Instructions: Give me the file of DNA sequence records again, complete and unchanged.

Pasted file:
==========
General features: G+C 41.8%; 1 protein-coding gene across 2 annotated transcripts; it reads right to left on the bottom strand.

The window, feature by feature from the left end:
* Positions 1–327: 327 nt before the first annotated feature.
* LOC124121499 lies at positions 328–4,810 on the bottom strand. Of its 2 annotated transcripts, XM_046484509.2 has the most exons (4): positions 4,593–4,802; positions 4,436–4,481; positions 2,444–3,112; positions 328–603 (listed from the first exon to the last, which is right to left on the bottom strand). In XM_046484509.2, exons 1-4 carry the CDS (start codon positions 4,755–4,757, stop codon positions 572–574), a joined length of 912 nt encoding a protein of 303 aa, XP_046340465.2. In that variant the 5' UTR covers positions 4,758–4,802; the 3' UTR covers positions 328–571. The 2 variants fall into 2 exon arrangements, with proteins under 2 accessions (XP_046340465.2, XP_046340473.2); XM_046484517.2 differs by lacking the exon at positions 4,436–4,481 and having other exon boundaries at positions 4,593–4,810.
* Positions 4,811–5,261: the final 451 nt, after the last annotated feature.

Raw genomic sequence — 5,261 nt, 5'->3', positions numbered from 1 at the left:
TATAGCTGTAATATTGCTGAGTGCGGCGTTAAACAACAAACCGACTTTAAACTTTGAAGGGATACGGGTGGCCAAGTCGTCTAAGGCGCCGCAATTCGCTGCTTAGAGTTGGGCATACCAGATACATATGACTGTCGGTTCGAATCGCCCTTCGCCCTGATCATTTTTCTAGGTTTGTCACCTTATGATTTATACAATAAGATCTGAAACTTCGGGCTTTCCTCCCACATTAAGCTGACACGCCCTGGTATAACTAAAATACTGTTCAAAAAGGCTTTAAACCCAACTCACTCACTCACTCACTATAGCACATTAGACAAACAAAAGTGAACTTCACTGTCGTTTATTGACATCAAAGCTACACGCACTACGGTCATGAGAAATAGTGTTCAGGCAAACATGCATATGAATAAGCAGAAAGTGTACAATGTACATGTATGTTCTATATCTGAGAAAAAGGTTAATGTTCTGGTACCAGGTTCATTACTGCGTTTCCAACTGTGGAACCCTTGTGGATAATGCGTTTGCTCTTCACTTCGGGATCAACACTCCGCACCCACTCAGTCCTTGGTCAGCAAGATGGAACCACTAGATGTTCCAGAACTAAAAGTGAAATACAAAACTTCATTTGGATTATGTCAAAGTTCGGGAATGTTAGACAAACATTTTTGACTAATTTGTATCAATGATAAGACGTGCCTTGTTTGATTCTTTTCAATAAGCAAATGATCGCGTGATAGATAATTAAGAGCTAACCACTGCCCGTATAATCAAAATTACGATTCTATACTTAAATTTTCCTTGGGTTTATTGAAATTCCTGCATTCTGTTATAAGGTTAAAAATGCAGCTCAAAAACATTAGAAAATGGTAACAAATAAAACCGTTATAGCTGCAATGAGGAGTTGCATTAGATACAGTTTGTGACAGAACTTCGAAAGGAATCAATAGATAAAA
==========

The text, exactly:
General features: G+C 41.8%; 1 protein-coding gene across 2 annotated transcripts; it reads right to left on the bottom strand.

The window, feature by feature from the left end:
* Positions 1–327: 327 nt before the first annotated feature.
* LOC124121499 lies at positions 328–4,810 on the bottom strand. Of its 2 annotated transcripts, XM_046484509.2 has the most exons (4): positions 4,593–4,802; positions 4,436–4,481; positions 2,444–3,112; positions 328–603 (listed from the first exon to the last, which is right to left on the bottom strand). In XM_046484509.2, exons 1-4 carry the CDS (start codon positions 4,755–4,757, stop codon positions 572–574), a joined length of 912 nt encoding a protein of 303 aa, XP_046340465.2. In that variant the 5' UTR covers positions 4,758–4,802; the 3' UTR covers positions 328–571. The 2 variants fall into 2 exon arrangements, with proteins under 2 accessions (XP_046340465.2, XP_046340473.2); XM_046484517.2 differs by lacking the exon at positions 4,436–4,481 and having other exon boundaries at positions 4,593–4,810.
* Positions 4,811–5,261: the final 451 nt, after the last annotated feature.

Raw genomic sequence — 5,261 nt, 5'->3', positions numbered from 1 at the left:
TATAGCTGTAATATTGCTGAGTGCGGCGTTAAACAACAAACCGACTTTAAACTTTGAAGGGATACGGGTGGCCAAGTCGTCTAAGGCGCCGCAATTCGCTGCTTAGAGTTGGGCATACCAGATACATATGACTGTCGGTTCGAATCGCCCTTCGCCCTGATCATTTTTCTAGGTTTGTCACCTTATGATTTATACAATAAGATCTGAAACTTCGGGCTTTCCTCCCACATTAAGCTGACACGCCCTGGTATAACTAAAATACTGTTCAAAAAGGCTTTAAACCCAACTCACTCACTCACTCACTATAGCACATTAGACAAACAAAAGTGAACTTCACTGTCGTTTATTGACATCAAAGCTACACGCACTACGGTCATGAGAAATAGTGTTCAGGCAAACATGCATATGAATAAGCAGAAAGTGTACAATGTACATGTATGTTCTATATCTGAGAAAAAGGTTAATGTTCTGGTACCAGGTTCATTACTGCGTTTCCAACTGTGGAACCCTTGTGGATAATGCGTTTGCTCTTCACTTCGGGATCAACACTCCGCACCCACTCAGTCCTTGGTCAGCAAGATGGAACCACTAGATGTTCCAGAACTAAAAGTGAAATACAAAACTTCATTTGGATTATGTCAAAGTTCGGGAATGTTAGACAAACATTTTTGACTAATTTGTATCAATGATAAGACGTGCCTTGTTTGATTCTTTTCAATAAGCAAATGATCGCGTGATAGATAATTAAGAGCTAACCACTGCCCGTATAATCAAAATTACGATTCTATACTTAAATTTTCCTTGGGTTTATTGAAATTCCTGCATTCTGTTATAAGGTTAAAAATGCAGCTCAAAAACATTAGAAAATGGTAACAAATAAAACCGTTATAGCTGCAATGAGGAGTTGCATTAGATACAGTTTGTGACAGAACTTCGAAAGGAATCAATAGATAAAA